Prevailing Wage – What Do I Need To Know?


Micron Technologies is slated to build a semiconductor fabrication facility in Onondaga County. The project may receive, among other things, up to $5.5 billion in tax incentives from Albany’s “Green CHIPS” program. This program requires construction projects to comply with prevailing wage rules.

Prevailing wage laws are designed to level the playing field for local workers. These laws apply to public projects and require contractors to pay most of their workers a set minimum wage of no less than the local “prevailing wage” rate. This rate is often based on wages and benefits paid to union employees. By standardizing compensation rates across union and nonunion worksites, the higher standards and benefits obtained by unions through collective bargaining agreements are extended to a much larger base of workers.

For some background, federal construction projects are covered by the Davis-Bacon Act, which is a federal law that protects construction workers’ wages on government-funded projects. It covers all 50 states. In addition, 32 states have their own prevailing wage laws for state government-owned construction projects. The New York State Department of Labor (NYSDOL) is responsible for calculating the prevailing wage for state and local government projects, except for New York City, where the city comptroller publicizes prevailing wage rates. While the U.S. Labor Department determines prevailing wage by conducting periodic surveys of area employers, New York State does not conduct a wage census. Instead, the NYSDOL copies the terms and conditions of construction union contracts, for each trade and region. This difference is due to the assumption that at least 30% of the workers in every trade in every part of the state belong to a trade union. Because these “prevailing” wages are often based on union contracts, including union fringe benefits, they can equal or even exceed a worker’s hourly cash pay on private work. In other words, in addition to the basic hourly cash pay rate, prevailing wage schedules include supplements (fringe benefits) that vary based on the craft, trade or occupation. Prevailing wage supplements may be provided to workers in the form of a cash payment (wages), or through irrevocable contributions to a fund, plan or program, or any combination of the two. Deciding which method of payment for supplements to use can be complicated and should involve discussions with a financial professional.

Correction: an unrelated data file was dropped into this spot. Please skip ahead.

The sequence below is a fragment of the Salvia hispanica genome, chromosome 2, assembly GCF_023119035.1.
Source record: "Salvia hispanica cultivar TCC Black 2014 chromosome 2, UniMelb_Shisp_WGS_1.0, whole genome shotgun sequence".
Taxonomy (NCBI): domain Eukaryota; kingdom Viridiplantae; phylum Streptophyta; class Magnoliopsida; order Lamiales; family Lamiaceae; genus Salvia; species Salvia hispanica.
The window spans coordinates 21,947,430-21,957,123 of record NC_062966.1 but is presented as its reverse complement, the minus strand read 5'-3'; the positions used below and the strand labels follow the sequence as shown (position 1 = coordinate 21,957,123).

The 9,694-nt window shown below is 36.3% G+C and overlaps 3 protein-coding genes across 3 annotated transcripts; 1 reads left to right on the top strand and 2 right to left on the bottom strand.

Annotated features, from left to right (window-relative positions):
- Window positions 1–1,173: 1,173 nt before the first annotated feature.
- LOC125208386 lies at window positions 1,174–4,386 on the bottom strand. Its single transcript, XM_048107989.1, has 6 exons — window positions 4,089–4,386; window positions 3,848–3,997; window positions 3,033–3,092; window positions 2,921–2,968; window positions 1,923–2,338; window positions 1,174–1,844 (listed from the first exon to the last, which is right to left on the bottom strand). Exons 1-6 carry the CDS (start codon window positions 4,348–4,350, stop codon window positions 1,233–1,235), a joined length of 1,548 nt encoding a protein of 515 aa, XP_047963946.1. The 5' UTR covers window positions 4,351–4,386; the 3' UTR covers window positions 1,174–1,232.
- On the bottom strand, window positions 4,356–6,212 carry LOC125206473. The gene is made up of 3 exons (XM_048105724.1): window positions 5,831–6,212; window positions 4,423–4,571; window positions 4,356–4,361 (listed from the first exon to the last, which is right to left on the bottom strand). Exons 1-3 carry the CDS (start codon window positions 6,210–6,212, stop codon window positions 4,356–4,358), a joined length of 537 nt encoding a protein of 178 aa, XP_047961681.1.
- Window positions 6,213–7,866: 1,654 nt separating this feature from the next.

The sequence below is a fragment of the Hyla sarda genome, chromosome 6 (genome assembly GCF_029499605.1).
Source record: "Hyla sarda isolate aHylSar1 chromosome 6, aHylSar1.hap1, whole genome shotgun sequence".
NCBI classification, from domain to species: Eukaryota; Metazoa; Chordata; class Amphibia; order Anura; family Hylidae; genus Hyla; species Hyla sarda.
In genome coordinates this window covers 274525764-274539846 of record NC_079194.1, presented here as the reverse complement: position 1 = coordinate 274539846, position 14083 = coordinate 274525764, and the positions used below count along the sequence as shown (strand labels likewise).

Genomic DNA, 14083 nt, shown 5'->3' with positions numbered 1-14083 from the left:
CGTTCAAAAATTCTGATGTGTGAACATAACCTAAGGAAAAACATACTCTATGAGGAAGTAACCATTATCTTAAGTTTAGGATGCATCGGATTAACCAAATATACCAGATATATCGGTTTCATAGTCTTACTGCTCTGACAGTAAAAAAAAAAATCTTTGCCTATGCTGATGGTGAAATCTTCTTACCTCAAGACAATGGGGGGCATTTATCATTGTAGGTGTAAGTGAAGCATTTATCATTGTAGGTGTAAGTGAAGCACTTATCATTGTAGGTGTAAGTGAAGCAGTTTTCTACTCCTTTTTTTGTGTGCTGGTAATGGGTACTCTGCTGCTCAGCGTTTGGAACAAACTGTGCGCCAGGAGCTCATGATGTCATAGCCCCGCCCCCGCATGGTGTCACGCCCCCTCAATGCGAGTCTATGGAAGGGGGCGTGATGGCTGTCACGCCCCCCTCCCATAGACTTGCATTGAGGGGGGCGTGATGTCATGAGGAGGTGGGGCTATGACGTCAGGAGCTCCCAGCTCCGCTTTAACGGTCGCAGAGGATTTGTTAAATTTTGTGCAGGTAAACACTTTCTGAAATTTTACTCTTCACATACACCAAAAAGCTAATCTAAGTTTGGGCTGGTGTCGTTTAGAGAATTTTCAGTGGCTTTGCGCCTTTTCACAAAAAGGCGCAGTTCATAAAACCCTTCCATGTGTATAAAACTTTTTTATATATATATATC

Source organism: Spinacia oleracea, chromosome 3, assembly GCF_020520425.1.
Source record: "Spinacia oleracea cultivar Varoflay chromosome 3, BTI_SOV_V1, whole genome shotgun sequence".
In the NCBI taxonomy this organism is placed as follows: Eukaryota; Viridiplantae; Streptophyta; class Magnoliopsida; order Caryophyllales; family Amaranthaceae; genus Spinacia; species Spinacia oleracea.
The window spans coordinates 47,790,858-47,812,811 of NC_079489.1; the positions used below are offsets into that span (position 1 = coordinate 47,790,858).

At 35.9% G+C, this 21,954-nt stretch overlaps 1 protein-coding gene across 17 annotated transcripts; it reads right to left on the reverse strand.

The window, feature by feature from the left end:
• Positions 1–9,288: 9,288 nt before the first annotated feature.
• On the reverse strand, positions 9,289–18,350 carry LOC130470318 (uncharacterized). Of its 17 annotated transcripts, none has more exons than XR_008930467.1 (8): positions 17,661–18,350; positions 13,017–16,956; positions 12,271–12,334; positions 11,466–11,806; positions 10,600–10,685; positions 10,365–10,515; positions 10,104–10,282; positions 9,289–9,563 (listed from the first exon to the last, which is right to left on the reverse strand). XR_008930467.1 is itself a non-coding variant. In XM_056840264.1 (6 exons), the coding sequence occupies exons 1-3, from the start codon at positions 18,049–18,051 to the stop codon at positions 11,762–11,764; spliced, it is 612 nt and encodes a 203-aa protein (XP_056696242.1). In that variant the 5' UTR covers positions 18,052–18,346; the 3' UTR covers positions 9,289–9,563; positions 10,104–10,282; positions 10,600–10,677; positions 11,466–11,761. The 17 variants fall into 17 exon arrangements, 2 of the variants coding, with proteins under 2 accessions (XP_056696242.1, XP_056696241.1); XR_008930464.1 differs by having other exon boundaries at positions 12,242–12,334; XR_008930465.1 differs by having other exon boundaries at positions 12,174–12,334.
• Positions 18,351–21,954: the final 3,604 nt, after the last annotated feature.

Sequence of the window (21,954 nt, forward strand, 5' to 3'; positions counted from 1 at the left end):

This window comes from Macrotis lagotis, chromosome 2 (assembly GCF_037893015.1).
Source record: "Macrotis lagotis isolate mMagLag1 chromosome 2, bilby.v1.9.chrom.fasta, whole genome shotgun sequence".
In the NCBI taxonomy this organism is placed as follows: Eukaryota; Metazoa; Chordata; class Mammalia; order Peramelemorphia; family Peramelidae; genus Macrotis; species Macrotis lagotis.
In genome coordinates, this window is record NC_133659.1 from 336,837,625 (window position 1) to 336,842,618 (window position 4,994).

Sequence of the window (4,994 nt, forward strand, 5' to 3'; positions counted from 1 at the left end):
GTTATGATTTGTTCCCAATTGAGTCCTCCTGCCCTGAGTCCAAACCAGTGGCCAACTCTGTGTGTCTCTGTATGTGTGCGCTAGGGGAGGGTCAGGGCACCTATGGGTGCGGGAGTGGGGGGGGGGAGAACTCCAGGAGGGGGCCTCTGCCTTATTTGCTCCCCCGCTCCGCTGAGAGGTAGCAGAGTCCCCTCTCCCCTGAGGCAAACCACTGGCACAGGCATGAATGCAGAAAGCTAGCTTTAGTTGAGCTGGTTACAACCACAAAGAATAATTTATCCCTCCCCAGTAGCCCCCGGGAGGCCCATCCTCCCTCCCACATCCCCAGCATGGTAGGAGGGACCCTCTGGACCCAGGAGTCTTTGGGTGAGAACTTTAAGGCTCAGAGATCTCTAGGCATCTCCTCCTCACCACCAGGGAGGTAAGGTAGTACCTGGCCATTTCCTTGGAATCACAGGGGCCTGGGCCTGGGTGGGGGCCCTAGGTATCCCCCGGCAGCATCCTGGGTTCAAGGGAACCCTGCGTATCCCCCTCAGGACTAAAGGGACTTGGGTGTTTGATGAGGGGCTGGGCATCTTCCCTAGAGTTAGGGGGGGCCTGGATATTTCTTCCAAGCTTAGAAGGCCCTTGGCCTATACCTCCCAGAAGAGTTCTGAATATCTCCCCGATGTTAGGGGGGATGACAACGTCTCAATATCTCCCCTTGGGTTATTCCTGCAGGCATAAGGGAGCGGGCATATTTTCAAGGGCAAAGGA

To further support local workers and boost the local economy, lawmakers continue to work to broaden the definition of public work and expand the reach of the prevailing wage to more projects across the state. For example, since prevailing wages drive up costs, it may encourage contractors to have more work performed off-site. To counteract this issue, in 2017 and again in 2023, lawmakers worked to pass laws to apply prevailing wage rules to certain off-site fabrication of goods used on a public works job site. In February 2022, New York State passed a law relating to the payment of prevailing wage for work involving the delivery to and hauling of aggregate supply construction materials on a public works job. Additionally, state and federal lawmakers have proposed legislation to broaden the definition of public works projects to include those paid for in whole or in part out of public funds.

Due to these constant changes in the law, it is important for construction contractors in New York to stay up to date with the laws and their responsibilities, not just for their employees but also for the employees of their subcontractors. According to Section 198 (e) of the New York State labor laws, contractors are liable for all claims on unpaid wages, benefits and wage supplements for workers employed by their subcontractors.  Therefore, it is critical for contractors to perform due diligence on their subcontractors. Recordkeeping is critical to ensure compliance with prevailing wage laws in New York. Proper documentation of employee hours worked ensures contractors adhere to the law and assists in any possible investigations or audits conducted by the NYSDOL.

Prevailing wage laws support good wages and benefits, thereby helping to close racial, gender and geographical pay gaps, promote quality work and improve the value received for each taxpayer dollar. However, for employers, prevailing wage laws can be confusing and complex. The repercussions of noncompliance can be devastating to any business. Therefore, it is important for employers to have a clear understanding of prevailing wage laws and to know when to ask for assistance.


Contributing author: Lori A. Beirman is the director of audit quality at Dannible & McKee, LLP. She has over 23 years of experience in audit, reviews and compilations in a variety of industries, such as construction, manufacturing and professional service firms. She also specializes in data analytics and fraud.  For more information on this topic, you may contact Lori at or (315) 472-9127.